Naoma, West Virginia (CNN) -- Efforts were under way Sunday to reventilate a sprawling West Virginia coal mine so crews can recover the bodies of 22 miners who died in an explosion Monday, authorities said. Seven bodies were removed soon after the blast.
While a state and federal investigation began immediately after the explosion at the Upper Big Branch South mine, officials cannot fully study conditions inside the mine until the bodies are removed, said Jimmy Gianato, West Virginia director of homeland security.
Reventilation was taking place on Sunday, and it likely will be 12 to 15 hours before recovery crews can go back inside, he said. The reventilation is necessary because the explosion destroyed most of the mine's ventilation systems, he said.
Gianato estimated it will take two days before all the bodies are removed and the full investigation can commence.
Hours after rescue efforts at the mine turned into a recovery operation Saturday, President Obama urged a thorough investigation into the cause of the explosion.
"This has been America's worst mining disaster in 40 years, and the toll on all West Virginians has been immeasurable, " Obama said. "We cannot bring back the men we lost. What we can do, in their memory, is thoroughly investigate this tragedy and demand accountability."
Crews on Saturday found the bodies of the last four miners who were unaccounted for after the blast. The death toll previously had stood at 25.
Nine of the bodies are located in a section of the mine where readings have showed high levels of gases, and recovery crews will need breathing gear to enter, said Jama Jarrett, spokeswoman for the West Virginia Office of Miners' Health, Safety and Training. The crews will mark where the bodies were found to help investigators, she said.
Jarrett said her office has a presence at the mine, and staffers will remain there throughout the investigation, conducting interviews with employees.
The mining disaster is the worst in the United States since 1972, when 91 miners died in a fire at the Sunshine Mine in Kellogg, Idaho.
West Virginia Sen. Jay Rockefeller, in an audio message released Sunday, offered prayers for those affected by the explosion and the families of the dead, and praised the perseverance of the rescue workers.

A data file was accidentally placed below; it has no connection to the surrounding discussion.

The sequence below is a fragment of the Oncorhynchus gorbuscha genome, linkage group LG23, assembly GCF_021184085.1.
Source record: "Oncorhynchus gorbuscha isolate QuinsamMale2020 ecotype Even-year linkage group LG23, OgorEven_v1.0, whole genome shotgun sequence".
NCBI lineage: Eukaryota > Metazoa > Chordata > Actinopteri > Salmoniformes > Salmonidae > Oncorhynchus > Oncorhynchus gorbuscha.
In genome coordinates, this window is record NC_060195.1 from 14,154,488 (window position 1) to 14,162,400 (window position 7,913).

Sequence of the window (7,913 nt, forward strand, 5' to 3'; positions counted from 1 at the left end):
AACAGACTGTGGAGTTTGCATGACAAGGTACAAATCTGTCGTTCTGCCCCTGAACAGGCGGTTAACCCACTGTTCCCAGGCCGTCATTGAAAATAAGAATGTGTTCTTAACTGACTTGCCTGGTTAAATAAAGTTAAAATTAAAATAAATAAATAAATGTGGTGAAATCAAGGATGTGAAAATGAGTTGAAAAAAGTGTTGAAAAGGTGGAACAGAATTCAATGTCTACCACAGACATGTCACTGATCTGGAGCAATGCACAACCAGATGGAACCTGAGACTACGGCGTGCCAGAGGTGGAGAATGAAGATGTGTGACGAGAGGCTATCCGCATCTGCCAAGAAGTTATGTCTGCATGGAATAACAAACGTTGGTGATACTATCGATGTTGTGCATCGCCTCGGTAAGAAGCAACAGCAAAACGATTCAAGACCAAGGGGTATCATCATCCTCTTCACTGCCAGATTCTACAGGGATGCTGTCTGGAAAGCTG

"You have our deepest sympathies, our deepest support," Rockefeller said, "and please know that all of us grieve for your loss."
"In our darkest hour, West Virginia, in fact, is a community that stands as one," the senator said.
The explosion has prompted renewed questions about mine safety. Obama said Saturday that "all Americans deserve to work in a place that is safe, and we must take whatever steps are necessary to ensure that all our miners are as safe as possible so that a disaster like this doesn't happen again."
Obama will meet next week with Secretary of Labor Hilda Solis and a Mine Safety and Health Administration official to hear their initial assessment of what caused the blast, along with their recommendations for steps the federal government should take to improve safety.
Richmond, Virginia-based Massey Energy Co., which owns the mine, said in a statement released Friday that it will conduct "extensive" reviews of the mine accident "to ensure that a similar incident doesn't happen again."
Some have pointed to Massey's safety record in the wake of the blast. But the company said the mine has had less than one violation per day in inspections by MSHA and added that that rate is "consistent with national averages."
Most of the blast victims were working in an area where long-wall cutting was taking place. The technique uses a large grinder to extract the coal and creates large amounts of coal dust and methane gas, both of which are explosive.
West Virginia Gov. Joe Manchin said Saturday that even though the cause of the explosion is unclear, there needs to be a focus on better ventilation and on sensors to alert mine personnel when gas levels become dangerous.
"We are going to get to the bottom of this, because families should never have to pray, as they send their loved ones to work every day, that those loved ones will in fact return," Rockefeller said Sunday. "Our heroic coal miners have lost too many brothers and too many sisters, and now we must stop all of this."
CNN's Rachel Streitfeld contributed to this report.